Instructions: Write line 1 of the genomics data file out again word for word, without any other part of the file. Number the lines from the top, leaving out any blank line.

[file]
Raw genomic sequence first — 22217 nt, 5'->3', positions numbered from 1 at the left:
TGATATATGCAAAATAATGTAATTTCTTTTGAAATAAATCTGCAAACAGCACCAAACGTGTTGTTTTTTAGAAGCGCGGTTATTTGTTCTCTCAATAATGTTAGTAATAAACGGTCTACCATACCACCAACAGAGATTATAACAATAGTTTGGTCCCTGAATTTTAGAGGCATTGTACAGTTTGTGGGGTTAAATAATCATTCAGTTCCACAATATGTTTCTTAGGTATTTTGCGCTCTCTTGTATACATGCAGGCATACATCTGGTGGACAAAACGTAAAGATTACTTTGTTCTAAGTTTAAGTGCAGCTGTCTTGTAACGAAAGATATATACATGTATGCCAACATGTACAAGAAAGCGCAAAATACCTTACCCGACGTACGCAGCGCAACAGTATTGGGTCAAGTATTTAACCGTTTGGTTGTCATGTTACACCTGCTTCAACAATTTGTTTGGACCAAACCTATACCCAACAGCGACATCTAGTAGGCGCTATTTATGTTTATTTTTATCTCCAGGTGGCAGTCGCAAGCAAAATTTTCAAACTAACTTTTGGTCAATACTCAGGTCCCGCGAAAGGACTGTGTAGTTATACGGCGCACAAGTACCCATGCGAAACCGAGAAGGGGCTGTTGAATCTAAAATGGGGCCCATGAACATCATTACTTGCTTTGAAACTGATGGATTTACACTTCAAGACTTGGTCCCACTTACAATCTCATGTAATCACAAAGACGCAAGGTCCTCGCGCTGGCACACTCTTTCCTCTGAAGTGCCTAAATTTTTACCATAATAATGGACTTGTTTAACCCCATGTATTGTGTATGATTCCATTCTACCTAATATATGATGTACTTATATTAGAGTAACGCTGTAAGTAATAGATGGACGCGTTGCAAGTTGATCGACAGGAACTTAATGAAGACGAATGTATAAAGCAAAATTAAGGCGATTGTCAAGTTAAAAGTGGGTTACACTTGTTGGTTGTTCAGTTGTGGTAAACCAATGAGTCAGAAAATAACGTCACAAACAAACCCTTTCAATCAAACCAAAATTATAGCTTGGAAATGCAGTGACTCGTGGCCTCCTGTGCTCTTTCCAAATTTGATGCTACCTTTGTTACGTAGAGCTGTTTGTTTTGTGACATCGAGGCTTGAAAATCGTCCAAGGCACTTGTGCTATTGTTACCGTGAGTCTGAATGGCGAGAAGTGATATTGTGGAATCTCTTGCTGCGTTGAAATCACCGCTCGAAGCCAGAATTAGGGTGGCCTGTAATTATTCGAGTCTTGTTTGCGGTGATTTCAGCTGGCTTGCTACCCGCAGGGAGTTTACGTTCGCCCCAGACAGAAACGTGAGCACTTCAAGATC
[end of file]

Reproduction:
Raw genomic sequence first — 22217 nt, 5'->3', positions numbered from 1 at the left: